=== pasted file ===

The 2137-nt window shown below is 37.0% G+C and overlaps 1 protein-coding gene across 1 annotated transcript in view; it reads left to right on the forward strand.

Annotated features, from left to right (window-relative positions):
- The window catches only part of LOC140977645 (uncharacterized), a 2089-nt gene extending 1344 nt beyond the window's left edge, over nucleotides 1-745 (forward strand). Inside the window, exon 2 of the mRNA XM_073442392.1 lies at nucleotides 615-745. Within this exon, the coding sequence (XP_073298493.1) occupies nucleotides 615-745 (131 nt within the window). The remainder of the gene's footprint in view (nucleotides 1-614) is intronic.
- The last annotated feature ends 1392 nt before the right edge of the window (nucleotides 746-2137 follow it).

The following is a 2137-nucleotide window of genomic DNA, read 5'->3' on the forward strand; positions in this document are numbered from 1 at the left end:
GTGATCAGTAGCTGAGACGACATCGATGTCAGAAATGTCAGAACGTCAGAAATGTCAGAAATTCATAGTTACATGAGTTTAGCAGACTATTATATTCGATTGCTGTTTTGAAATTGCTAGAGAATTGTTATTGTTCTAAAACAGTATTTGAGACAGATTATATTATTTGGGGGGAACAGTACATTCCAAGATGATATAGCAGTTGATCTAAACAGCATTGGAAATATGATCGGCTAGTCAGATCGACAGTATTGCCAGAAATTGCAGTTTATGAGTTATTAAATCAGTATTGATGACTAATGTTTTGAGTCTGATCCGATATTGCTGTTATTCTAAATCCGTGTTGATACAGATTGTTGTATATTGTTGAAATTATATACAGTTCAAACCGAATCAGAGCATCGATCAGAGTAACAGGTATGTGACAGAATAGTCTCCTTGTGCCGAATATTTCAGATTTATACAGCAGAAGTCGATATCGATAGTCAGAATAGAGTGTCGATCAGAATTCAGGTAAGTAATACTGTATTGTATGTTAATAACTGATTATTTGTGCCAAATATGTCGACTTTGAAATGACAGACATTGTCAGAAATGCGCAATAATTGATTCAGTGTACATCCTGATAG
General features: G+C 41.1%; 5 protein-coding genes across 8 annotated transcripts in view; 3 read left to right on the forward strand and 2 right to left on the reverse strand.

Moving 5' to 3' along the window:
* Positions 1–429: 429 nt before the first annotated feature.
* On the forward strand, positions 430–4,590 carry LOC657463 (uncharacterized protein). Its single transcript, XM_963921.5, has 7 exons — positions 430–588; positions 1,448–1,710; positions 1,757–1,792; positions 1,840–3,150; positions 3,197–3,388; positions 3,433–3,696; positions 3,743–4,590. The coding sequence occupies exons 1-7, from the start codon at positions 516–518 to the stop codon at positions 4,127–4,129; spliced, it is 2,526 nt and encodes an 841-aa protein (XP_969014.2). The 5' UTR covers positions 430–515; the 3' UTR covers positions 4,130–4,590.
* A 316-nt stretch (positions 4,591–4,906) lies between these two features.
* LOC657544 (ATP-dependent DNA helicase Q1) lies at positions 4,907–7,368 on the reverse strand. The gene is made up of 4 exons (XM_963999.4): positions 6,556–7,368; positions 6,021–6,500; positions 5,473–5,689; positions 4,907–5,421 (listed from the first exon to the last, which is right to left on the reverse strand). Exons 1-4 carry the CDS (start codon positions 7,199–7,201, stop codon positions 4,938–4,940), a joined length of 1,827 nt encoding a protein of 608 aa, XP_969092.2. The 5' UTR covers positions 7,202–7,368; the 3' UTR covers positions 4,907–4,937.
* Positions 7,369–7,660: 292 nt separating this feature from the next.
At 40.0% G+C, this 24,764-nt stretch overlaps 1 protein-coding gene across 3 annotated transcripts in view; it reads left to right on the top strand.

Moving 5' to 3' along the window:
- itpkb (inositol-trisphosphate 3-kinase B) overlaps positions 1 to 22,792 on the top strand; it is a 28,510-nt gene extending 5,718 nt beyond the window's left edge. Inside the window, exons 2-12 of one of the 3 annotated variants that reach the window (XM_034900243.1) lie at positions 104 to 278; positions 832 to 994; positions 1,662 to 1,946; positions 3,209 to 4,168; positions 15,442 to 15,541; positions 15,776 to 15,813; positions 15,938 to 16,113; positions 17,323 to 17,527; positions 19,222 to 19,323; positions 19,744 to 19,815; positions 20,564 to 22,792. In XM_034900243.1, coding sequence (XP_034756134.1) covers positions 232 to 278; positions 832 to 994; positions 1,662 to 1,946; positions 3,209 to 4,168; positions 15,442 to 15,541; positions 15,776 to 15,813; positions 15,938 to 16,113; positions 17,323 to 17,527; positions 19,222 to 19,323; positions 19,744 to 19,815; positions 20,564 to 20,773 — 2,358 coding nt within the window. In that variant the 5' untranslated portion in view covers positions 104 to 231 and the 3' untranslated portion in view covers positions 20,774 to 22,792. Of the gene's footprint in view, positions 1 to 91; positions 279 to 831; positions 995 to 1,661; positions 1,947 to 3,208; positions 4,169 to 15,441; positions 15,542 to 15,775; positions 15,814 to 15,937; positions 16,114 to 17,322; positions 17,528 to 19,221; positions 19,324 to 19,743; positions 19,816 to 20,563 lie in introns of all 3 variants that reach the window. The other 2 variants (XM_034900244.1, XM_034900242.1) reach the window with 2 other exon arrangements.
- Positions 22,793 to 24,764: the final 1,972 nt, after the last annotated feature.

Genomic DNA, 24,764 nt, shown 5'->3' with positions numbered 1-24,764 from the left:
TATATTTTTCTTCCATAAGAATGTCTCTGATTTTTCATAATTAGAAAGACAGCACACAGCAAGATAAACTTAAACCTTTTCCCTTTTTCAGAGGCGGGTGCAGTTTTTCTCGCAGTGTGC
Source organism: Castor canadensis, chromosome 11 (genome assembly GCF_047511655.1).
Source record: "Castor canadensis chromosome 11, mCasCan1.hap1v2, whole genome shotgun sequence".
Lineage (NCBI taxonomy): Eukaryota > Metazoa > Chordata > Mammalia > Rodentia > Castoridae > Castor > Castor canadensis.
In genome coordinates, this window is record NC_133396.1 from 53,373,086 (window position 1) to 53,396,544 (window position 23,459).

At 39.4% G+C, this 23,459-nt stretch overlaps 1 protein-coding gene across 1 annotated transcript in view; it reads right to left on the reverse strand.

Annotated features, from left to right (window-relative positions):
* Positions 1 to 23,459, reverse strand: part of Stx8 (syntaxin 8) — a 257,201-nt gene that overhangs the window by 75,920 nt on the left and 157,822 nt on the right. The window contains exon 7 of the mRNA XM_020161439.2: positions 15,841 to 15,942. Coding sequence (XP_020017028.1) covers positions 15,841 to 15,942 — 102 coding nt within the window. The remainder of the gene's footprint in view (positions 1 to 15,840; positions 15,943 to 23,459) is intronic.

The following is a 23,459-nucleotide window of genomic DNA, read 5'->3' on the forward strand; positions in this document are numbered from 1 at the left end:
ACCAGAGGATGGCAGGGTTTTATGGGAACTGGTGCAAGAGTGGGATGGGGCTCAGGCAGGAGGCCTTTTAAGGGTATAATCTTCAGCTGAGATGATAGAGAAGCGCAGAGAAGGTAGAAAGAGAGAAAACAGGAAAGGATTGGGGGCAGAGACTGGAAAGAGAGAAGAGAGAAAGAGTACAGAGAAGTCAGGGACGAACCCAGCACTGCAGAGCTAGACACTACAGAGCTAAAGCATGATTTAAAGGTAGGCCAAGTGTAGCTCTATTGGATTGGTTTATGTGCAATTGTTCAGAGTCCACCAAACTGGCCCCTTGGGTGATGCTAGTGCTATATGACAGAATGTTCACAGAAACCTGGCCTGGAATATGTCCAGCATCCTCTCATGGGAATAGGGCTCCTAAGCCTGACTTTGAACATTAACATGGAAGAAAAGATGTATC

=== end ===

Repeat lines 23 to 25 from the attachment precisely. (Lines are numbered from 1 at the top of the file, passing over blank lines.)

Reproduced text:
In genome coordinates, this window is record NC_133396.1 from 53,373,086 (window position 1) to 53,396,544 (window position 23,459).

At 39.4% G+C, this 23,459-nt stretch overlaps 1 protein-coding gene across 1 annotated transcript in view; it reads right to left on the reverse strand.

Annotated features, from left to right (window-relative positions):